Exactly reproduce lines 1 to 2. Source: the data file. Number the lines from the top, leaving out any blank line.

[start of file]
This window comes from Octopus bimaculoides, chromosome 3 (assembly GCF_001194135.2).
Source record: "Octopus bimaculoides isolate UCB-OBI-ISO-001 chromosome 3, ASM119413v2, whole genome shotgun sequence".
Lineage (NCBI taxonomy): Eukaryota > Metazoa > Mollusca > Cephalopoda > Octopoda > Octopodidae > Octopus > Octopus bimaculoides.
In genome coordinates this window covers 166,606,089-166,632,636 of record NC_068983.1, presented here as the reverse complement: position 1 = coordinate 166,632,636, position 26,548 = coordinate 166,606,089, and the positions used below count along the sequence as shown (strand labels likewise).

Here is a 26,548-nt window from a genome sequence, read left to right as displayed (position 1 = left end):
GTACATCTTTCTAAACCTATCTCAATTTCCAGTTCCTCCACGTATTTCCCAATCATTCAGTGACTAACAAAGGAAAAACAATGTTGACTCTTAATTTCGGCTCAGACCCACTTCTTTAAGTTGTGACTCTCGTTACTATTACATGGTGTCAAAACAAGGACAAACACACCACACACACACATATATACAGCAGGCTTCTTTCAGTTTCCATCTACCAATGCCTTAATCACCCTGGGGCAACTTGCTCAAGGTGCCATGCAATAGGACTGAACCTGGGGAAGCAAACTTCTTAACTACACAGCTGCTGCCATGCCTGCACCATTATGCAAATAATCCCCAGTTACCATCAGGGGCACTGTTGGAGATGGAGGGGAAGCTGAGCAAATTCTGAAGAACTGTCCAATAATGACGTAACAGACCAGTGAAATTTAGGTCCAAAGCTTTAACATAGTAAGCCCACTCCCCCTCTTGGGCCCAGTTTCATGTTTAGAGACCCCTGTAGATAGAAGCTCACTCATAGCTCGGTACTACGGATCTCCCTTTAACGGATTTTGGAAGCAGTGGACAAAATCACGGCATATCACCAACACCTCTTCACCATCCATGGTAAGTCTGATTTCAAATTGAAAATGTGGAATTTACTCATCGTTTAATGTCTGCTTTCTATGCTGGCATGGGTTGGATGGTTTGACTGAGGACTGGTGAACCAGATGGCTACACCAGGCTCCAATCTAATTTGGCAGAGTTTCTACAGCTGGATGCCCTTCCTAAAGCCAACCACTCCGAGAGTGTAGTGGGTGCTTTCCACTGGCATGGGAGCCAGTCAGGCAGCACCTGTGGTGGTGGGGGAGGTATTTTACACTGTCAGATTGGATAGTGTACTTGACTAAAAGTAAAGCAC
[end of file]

This window comes from Octopus bimaculoides, chromosome 3 (assembly GCF_001194135.2).
Source record: "Octopus bimaculoides isolate UCB-OBI-ISO-001 chromosome 3, ASM119413v2, whole genome shotgun sequence".